Three weeks later, Leila was standing in Mission Control wondering whether she looked as nervous as she felt.  The big board ahead showed eight missiles converging on the Orpheus, and she looked down at her monitor waiting for the antennae to start transmitting.  If she’d miscalculated…

            “I have detonation!” said one of the ABM team; then, before the cheering had entirely died down.  “Premature!  Da – uh, darn!”

            Leila gripped the edge of her console as the other seven missiles exploded or went badly off-course.  She’d had to call in a lot of favours to get the self-destruct codes for all the warheads, and she could only hope that no-one noticed them among the transmissions.  “Are we still tracking the thing?”  Rand asked, smoothly.

            “Yes,” said one of the team.  “It still seems to be on course…  but it’s breaking up…”

            “You mean we hit it?”

            “I think…  hold on…  no…  it’s a bigger signal, but it’s stable.  Something may have come loose.”

            Leila swallowed a sigh of relief.  Orpheus had received the order to open the solar panels, and acted on it.  Now, even if it didn’t get the transmission antenna aligned perfectly, it should soon start sending out a sufficiently powerful radio message that Cyclops – or some other SpaceForce array - would pick it up. 

            “Definitely stable,” the man said, puzzled.

            “It’s not going to hit us?”

            “Not on this trajectory.  But we’ve started picking up a radio signal from the object.”

            Rand turned to Leila.  “When are you going to fire the masers?”  he asked.

            “We started transmitting high-power pulses three minutes ago,” said Leila.  “But it doesn’t seem to be doing any damage.”

            “Why not?”

            “I’m not sure.  Either the beams aren’t converging on exactly the right spot, or they’re not synchronized perfectly, or the power isn’t sufficient…  oh, blast!”

            “What?”

            “It’s just a guess…  but I think we may have made a mistake converting from metric.”

           

*          *          *

 

            “I have good news and bad news,” Leila told Allen.  “I managed to send out a powerful enough signal from Cyclops that we could reboot Orpheus’s computer and tell it to start transmitting again.  We’ve downloaded all the data it sent us, and updated its software.  None of the missiles damaged it.”  She stuck her tongue into her cheek for a moment.  “Something seems to have interfered with their guidance systems.  It may even have been our transmissions.”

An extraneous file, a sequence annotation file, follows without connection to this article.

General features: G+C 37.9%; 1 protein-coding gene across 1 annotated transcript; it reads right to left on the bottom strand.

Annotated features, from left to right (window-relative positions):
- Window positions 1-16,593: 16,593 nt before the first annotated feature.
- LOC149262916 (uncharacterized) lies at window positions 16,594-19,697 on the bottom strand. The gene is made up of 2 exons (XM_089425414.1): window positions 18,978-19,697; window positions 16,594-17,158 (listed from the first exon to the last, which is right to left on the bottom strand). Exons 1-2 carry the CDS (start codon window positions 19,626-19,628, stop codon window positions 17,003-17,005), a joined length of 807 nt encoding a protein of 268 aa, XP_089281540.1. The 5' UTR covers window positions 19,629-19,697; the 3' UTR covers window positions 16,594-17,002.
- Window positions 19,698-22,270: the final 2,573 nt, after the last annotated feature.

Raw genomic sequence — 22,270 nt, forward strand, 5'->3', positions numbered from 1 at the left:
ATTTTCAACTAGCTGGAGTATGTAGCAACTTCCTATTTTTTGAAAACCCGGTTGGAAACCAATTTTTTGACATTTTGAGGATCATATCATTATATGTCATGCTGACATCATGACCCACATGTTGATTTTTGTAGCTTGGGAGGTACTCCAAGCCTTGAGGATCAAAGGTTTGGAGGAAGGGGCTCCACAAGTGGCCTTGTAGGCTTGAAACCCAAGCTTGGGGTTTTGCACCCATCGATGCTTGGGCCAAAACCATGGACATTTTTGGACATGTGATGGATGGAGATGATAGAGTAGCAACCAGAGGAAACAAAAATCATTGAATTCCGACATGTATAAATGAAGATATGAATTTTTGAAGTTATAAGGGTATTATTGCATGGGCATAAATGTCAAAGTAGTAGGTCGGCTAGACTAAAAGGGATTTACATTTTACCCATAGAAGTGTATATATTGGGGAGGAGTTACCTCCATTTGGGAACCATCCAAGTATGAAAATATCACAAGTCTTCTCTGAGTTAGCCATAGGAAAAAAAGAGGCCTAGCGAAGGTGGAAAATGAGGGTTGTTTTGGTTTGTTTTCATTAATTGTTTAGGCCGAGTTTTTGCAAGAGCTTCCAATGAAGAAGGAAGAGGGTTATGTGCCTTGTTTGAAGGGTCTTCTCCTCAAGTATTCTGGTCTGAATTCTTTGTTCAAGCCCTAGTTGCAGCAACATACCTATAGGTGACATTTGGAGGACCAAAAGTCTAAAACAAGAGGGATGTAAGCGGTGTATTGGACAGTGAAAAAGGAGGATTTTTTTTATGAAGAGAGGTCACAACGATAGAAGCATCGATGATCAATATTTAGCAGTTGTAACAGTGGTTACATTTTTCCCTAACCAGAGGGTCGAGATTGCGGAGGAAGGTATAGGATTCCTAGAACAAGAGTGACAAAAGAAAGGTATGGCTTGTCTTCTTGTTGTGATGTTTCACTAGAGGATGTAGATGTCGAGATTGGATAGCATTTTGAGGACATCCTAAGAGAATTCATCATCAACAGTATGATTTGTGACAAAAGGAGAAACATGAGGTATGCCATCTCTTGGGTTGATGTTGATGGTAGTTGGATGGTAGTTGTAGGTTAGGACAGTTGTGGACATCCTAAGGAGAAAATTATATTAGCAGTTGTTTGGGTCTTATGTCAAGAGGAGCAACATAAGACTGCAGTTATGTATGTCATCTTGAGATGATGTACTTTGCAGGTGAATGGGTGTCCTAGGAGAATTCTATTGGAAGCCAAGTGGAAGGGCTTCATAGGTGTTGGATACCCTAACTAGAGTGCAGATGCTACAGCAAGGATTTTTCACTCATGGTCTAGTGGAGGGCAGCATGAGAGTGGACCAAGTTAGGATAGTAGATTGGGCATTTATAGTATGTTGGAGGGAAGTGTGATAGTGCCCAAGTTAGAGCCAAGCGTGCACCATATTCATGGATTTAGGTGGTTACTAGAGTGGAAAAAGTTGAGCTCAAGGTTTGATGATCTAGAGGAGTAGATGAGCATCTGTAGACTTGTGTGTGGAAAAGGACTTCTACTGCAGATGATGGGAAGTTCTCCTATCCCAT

He grinned back at her.  “And the bad news?”

            “The data we downloaded…  well, it’s officially a military secret.”

            “What?”

            “The signal from Orpheus wasn’t powerful enough for the civilian telescopes to pick up.  I’m lobbying to get it declassified,” she said, hastily, “but it has to go through a committee, and you know how long that can take.”

            “Can’t you leak it?”

            “Can you keep a secret?”

            “Of…”  Allen began, then shut his mouth.  “Not one that big.”

            “Exactly.  If anyone found out I was the source of the leak, I’d be court-martialled.  And if they suspect that I sabotaged the missiles, I could be shot.”  She tried to smile.  “But if all else fails, it should all be released in thirty years under freedom of information.”

            “Thirty?”

            “You’re an astronomer!  Thirty years isn’t that long.  You’ll only be seventy-three.”

            “Seventy-two,” he corrected her, automatically.

            “Well, our kids should be young enough to enjoy it.”

            “We didn’t have any kids!”

            “I know,” she said.  “But Jordan and I were thinking of trying and…  well, we need a donor.  And you know the military’s position on paternity testing, don’t you?  If the DNA doesn’t match yours, I could be dishonourably discharged as undesirable.”

            Allen shook his head, but couldn’t hide a smile.  “That would be totally unjust.”

            “Thank you.  So, do you have space there for a couple of visitors?”

This story originally appeared in Aurealis #38/39.